The Alaknanda rises at the confluence and feet of the Satopanth and Bhagirath Kharak glacier in Uttarakhand near the border with Tibet. The headwaters of the Bhagirathi are formed at Gaumukh, at the foot of the Gangotri glacier and Khatling glaciers in the Garhwal Himalaya. These two sacred rivers join to form the Ganges (Ganga) in Devprayag.
Devprayag is 70 km from Rishikesh. Devprayag has an average elevation of 830 metres (2,723 feet).
As of 2001[update] India census, Devprayag had a population of 2144. Males constitute 52% of the population and females 48%. Devprayag has an average literacy rate of 77%, higher than the national average of 74.5%; male literacy is 82% and, female literacy is 72%. In Devprayag, 13% of the population is under 6 years of age. The town is the seat of the pandas of the Badrinath Dham.
In popular culture
Devprayag has been featured prominently in the film Kisna: The Warrior Poet.
How to reach
The nearest railway stations is at Rishikesh. However, Rishikesh is a small railway station not connected by fast trains. Haridwar railway junction, 24 km farther from Rishikesh, has train connections to most of the major cities in India and is, therefore, the railhead for Devprayag.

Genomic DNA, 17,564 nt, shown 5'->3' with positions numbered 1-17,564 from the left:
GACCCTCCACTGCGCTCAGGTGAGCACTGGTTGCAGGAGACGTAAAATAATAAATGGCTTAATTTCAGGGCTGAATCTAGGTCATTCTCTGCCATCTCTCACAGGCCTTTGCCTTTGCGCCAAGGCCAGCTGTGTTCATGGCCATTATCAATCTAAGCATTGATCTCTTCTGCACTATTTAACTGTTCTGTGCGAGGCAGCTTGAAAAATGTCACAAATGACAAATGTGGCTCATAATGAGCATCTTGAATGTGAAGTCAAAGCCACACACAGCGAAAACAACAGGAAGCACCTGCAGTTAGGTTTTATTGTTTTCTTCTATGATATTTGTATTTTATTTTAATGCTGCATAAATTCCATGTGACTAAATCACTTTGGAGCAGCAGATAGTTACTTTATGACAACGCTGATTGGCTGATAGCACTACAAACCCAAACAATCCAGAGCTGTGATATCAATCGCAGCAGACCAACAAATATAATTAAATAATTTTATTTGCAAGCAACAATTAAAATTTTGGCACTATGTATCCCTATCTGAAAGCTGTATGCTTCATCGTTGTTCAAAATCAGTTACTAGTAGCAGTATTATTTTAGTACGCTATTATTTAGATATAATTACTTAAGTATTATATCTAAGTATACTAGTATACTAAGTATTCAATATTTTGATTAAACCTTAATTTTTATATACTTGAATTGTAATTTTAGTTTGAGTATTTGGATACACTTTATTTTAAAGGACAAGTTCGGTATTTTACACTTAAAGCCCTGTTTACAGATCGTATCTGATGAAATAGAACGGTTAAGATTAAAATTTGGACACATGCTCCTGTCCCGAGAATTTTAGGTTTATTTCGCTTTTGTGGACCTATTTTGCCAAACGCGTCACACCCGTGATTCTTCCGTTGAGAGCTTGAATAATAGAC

Devprayag lies on national highway NH58 that connects Delhi with Badrinath and Mana Pass in Uttarakhand near Indo-Tibet border. Therefore, all the buses and vehicles that carry pilgrims from New Delhi to Badrinath via Haridwar and Rishikesh in pilgrim season of summer months pass through Devprayag on the way to Joshimath and further north. Rishikesh is the major starting point for road journey to Devprayag and regular buses operate from Rishikesh bus station to Devprayag. The road distance from Rishikesh to Devprayag is 74 km (46 mi).
- Haridwar to Rishikesh 24 km
- Rishikesh to Devprayag 74 km
- Devprayag to Srinagar 34 km
- Srinagar to Rudraprayag 33 km
The Bhagirathi (left) joins the Alaknanda (right) at Devprayag
- Fast facts[permanent dead link] Devprayag Official website.
- Map of Pauri Garhwal district[permanent dead link] Pauri Garhwal District Official website.
-  Tehri Garhwal district, Official website.
- public domain: Chisholm, Hugh, ed. (1911). "Devaprayag". Encyclopædia Britannica. 8 (11th ed.). Cambridge University Press. p. 120. One or more of the preceding sentences incorporates text from a publication now in the
- "Census of India 2001: Data from the 2001 Census, including cities, villages and towns (Provisional)". Census Commission of India. Archived from the original on 16 June 2004. Retrieved 1 November 2008.